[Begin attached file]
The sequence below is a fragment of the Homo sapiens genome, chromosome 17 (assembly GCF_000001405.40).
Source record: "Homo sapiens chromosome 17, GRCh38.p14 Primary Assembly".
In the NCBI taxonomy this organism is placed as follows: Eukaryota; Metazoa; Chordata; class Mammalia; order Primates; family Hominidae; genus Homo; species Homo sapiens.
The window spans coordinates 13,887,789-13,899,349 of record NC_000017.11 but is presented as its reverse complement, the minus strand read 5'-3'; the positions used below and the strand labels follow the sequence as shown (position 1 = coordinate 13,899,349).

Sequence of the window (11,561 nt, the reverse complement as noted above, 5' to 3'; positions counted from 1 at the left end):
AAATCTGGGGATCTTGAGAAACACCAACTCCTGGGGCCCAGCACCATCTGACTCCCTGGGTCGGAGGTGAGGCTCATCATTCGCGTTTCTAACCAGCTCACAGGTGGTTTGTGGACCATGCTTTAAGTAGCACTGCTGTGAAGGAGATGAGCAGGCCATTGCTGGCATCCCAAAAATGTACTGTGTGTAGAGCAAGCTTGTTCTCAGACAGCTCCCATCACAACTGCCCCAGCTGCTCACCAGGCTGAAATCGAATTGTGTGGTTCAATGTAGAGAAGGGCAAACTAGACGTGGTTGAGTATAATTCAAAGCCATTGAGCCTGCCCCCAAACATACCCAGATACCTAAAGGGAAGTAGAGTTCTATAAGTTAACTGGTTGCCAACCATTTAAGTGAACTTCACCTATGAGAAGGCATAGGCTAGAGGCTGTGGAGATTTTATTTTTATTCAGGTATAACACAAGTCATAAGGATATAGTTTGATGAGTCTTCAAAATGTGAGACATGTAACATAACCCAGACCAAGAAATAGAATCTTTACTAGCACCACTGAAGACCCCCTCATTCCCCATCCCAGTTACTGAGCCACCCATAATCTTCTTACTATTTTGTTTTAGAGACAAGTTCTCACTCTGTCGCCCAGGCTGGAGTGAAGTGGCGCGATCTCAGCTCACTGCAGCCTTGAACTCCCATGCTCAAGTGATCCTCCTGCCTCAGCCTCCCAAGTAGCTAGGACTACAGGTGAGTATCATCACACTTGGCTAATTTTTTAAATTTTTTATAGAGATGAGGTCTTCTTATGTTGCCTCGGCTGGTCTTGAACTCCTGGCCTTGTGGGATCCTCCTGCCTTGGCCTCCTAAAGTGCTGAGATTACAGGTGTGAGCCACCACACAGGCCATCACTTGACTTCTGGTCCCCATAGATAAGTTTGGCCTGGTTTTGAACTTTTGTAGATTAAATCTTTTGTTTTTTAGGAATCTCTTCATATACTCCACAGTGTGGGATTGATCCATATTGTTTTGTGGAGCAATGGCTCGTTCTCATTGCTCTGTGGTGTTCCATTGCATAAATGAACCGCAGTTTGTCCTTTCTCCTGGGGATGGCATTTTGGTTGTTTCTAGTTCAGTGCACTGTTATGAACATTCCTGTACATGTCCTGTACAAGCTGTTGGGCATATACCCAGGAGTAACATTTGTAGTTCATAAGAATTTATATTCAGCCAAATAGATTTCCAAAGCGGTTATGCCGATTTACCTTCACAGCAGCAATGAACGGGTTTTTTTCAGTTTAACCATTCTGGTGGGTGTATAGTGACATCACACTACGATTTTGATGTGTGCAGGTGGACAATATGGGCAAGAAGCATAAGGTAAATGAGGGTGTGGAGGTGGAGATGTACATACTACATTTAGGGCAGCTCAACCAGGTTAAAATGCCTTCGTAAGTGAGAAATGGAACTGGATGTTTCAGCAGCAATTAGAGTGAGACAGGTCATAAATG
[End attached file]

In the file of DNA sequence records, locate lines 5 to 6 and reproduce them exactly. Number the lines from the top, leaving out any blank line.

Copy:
Sequence of the window (11,561 nt, the reverse complement as noted above, 5' to 3'; positions counted from 1 at the left end):
AAATCTGGGGATCTTGAGAAACACCAACTCCTGGGGCCCAGCACCATCTGACTCCCTGGGTCGGAGGTGAGGCTCATCATTCGCGTTTCTAACCAGCTCACAGGTGGTTTGTGGACCATGCTTTAAGTAGCACTGCTGTGAAGGAGATGAGCAGGCCATTGCTGGCATCCCAAAAATGTACTGTGTGTAGAGCAAGCTTGTTCTCAGACAGCTCCCATCACAACTGCCCCAGCTGCTCACCAGGCTGAAATCGAATTGTGTGGTTCAATGTAGAGAAGGGCAAACTAGACGTGGTTGAGTATAATTCAAAGCCATTGAGCCTGCCCCCAAACATACCCAGATACCTAAAGGGAAGTAGAGTTCTATAAGTTAACTGGTTGCCAACCATTTAAGTGAACTTCACCTATGAGAAGGCATAGGCTAGAGGCTGTGGAGATTTTATTTTTATTCAGGTATAACACAAGTCATAAGGATATAGTTTGATGAGTCTTCAAAATGTGAGACATGTAACATAACCCAGACCAAGAAATAGAATCTTTACTAGCACCACTGAAGACCCCCTCATTCCCCATCCCAGTTACTGAGCCACCCATAATCTTCTTACTATTTTGTTTTAGAGACAAGTTCTCACTCTGTCGCCCAGGCTGGAGTGAAGTGGCGCGATCTCAGCTCACTGCAGCCTTGAACTCCCATGCTCAAGTGATCCTCCTGCCTCAGCCTCCCAAGTAGCTAGGACTACAGGTGAGTATCATCACACTTGGCTAATTTTTTAAATTTTTTATAGAGATGAGGTCTTCTTATGTTGCCTCGGCTGGTCTTGAACTCCTGGCCTTGTGGGATCCTCCTGCCTTGGCCTCCTAAAGTGCTGAGATTACAGGTGTGAGCCACCACACAGGCCATCACTTGACTTCTGGTCCCCATAGATAAGTTTGGCCTGGTTTTGAACTTTTGTAGATTAAATCTTTTGTTTTTTAGGAATCTCTTCATATACTCCACAGTGTGGGATTGATCCATATTGTTTTGTGGAGCAATGGCTCGTTCTCATTGCTCTGTGGTGTTCCATTGCATAAATGAACCGCAGTTTGTCCTTTCTCCTGGGGATGGCATTTTGGTTGTTTCTAGTTCAGTGCACTGTTATGAACATTCCTGTACATGTCCTGTACAAGCTGTTGGGCATATACCCAGGAGTAACATTTGTAGTTCATAAGAATTTATATTCAGCCAAATAGATTTCCAAAGCGGTTATGCCGATTTACCTTCACAGCAGCAATGAACGGGTTTTTTTCAGTTTAACCATTCTGGTGGGTGTATAGTGACATCACACTACGATTTTGATGTGTGCAGGTGGACAATATGGGCAAGAAGCATAAGGTAAATGAGGGTGTGGAGGTGGAGATGTACATACTACATTTAGGGCAGCTCAACCAGGTTAAAATGCCTTCGTAAGTGAGAAATGGAACTGGATGTTTCAGCAGCAATTAGAGTGAGACAGGTCATAAATG